UWISH: Usability of Web-based Information Services for Hypermedia
Some interim results
Development of a user-centred design method for Web-based services that guides the iterative process of software development. Advocating the "design for all" approach, specific attention is paid to the accessibility for elderly.
Network user interface, adaptive interface, World Wide Web, user-centred design, usability testing, multimedia, hypertext
The general objective of U-WISH is to improve the accessibility of Web-based information services for hypermedia by
- developing design principles for navigation support
- addressing and developing techniques and tools for enhancing the accessibility
- applying and assessing the principles, techniques and tools
- sharing the acquired knowledge via a Web-based service
Figure 1 presents an overview of the UWISH-project. Navigation principles and "Web-accessibility" techniques are being developed, applied and evaluated for different example services. A "Web-accessibility" knowledge centre is being designed to make the acquired knowledge accessible and to share the expertises (in the original UWISH project plan called "handbook").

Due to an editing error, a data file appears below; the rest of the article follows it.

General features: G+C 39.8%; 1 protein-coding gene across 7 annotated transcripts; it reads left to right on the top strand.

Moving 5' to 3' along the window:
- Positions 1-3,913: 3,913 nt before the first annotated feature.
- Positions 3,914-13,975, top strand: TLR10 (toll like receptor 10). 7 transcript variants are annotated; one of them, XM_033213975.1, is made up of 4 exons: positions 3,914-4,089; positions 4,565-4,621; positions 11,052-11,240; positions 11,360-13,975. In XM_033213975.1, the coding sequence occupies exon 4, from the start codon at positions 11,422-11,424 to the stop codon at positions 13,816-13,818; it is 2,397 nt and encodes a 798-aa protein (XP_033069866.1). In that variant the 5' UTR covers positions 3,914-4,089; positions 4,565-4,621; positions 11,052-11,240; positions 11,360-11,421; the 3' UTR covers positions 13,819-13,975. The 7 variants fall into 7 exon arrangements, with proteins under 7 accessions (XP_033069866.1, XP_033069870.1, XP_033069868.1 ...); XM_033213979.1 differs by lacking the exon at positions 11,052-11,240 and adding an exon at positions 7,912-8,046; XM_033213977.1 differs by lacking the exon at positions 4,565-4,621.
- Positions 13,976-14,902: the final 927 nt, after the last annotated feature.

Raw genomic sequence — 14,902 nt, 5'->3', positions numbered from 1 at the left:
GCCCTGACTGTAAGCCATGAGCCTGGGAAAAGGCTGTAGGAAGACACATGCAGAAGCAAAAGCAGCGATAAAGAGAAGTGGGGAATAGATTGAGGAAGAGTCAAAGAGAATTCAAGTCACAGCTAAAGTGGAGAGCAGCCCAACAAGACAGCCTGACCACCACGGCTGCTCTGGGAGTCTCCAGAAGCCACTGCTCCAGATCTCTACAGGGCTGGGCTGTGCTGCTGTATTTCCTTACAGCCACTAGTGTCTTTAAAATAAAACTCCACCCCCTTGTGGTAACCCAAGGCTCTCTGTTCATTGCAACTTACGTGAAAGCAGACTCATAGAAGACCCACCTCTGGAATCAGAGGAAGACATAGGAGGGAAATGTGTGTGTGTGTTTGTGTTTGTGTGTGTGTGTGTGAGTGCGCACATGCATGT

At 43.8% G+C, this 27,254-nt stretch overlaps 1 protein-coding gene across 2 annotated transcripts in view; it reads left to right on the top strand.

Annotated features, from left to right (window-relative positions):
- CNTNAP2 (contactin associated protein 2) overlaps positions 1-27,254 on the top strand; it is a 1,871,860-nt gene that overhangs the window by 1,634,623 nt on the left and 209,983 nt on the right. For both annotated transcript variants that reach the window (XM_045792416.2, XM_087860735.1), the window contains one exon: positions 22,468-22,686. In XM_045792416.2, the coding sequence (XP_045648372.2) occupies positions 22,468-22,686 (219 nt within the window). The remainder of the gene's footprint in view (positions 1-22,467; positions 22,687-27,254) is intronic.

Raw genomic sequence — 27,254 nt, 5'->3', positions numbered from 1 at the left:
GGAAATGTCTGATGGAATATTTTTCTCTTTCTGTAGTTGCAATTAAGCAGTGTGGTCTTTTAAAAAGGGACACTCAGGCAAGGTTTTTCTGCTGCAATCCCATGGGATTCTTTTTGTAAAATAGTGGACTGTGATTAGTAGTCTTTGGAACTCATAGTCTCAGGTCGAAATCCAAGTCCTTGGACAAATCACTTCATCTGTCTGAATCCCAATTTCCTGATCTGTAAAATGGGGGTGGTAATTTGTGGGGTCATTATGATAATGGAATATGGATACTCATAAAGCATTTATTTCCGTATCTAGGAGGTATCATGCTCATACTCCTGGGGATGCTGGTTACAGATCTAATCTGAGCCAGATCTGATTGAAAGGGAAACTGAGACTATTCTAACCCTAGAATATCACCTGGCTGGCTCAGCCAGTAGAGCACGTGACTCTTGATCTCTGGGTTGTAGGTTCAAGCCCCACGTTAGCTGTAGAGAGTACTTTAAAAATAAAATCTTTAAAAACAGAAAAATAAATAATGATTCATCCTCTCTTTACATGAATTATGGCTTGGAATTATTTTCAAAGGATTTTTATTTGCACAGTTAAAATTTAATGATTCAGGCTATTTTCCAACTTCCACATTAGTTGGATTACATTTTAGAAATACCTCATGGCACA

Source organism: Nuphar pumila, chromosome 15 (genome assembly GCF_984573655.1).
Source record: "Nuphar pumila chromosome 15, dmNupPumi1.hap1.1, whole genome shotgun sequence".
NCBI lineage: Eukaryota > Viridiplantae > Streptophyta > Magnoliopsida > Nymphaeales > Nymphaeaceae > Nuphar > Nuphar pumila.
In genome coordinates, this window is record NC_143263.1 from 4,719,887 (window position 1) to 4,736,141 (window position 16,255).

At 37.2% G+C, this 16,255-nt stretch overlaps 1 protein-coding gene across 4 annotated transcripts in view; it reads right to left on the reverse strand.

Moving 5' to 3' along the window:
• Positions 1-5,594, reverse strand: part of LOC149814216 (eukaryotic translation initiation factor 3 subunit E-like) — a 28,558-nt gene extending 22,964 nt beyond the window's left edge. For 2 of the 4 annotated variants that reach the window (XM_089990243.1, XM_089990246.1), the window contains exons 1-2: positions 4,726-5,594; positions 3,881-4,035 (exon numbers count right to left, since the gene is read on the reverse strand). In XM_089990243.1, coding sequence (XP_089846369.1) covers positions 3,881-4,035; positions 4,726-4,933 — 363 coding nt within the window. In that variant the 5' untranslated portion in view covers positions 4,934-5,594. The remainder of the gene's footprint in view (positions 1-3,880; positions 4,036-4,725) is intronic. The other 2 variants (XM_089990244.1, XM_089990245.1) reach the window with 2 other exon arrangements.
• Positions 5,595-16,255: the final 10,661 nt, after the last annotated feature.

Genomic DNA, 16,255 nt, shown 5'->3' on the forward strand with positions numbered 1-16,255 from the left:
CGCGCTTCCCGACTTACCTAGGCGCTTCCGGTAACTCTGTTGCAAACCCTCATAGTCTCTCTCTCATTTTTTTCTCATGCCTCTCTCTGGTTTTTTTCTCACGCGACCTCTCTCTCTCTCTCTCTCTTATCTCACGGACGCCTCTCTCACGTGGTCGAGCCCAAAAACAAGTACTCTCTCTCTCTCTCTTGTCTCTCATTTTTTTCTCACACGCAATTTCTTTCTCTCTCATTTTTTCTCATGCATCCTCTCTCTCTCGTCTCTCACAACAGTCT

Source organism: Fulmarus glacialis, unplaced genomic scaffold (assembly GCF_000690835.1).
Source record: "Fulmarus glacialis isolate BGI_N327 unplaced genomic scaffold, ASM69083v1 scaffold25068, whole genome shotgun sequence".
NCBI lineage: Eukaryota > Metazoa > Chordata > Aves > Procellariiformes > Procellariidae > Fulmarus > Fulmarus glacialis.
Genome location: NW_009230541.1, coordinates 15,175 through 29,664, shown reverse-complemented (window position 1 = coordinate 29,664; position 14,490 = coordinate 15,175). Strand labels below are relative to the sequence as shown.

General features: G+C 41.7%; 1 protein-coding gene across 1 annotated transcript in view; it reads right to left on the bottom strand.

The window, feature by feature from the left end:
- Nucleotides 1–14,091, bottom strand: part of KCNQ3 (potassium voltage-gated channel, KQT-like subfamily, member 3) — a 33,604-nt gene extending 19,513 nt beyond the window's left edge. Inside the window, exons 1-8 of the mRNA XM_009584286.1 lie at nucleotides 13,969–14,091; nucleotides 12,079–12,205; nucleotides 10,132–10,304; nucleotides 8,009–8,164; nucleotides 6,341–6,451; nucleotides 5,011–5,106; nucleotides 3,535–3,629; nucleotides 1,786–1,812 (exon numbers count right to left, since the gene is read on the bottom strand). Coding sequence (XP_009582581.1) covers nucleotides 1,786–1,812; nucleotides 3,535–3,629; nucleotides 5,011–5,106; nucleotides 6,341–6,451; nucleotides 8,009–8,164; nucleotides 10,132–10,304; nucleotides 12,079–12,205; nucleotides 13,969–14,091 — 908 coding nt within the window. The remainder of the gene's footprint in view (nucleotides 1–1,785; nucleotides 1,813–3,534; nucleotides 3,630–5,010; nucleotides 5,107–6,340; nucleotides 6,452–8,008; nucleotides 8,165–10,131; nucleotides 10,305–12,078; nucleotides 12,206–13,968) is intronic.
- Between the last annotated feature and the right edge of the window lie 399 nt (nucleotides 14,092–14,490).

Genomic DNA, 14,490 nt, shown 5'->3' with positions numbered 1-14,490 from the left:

Figure 1: Overview of the U-WISH project.
In the first year, the foundations for the design of Web-navigation support were developed. First, we identified crucial cognitive factors that affect effectiveness, efficiency and satisfaction in navigation tasks: spatial ability, memory capacity and situation awareness. Based on these factors, we derived user requirements for navigation support and mapped them on the support functions that current Web-interfaces provide. Subsequently, three new promising support concepts were specified and implemented: categorising landmarks, history map and navigation assistant. Software tools were developed for the assessment of usability (i.e. TIATO), and for the testing of spatial ability and memory.
Second, we developed a technique for specifying interactive web-based systems. This specification technique, which is based on process algebra, allows for the description of systems (or rather parts of systems) in which virtual reality, software agents, interactive processes, and multi-modal dialogues (including speech and natural language as possible modalities of interaction) may occur. This technique should help to transform the results of a task analysis into a prototype interface.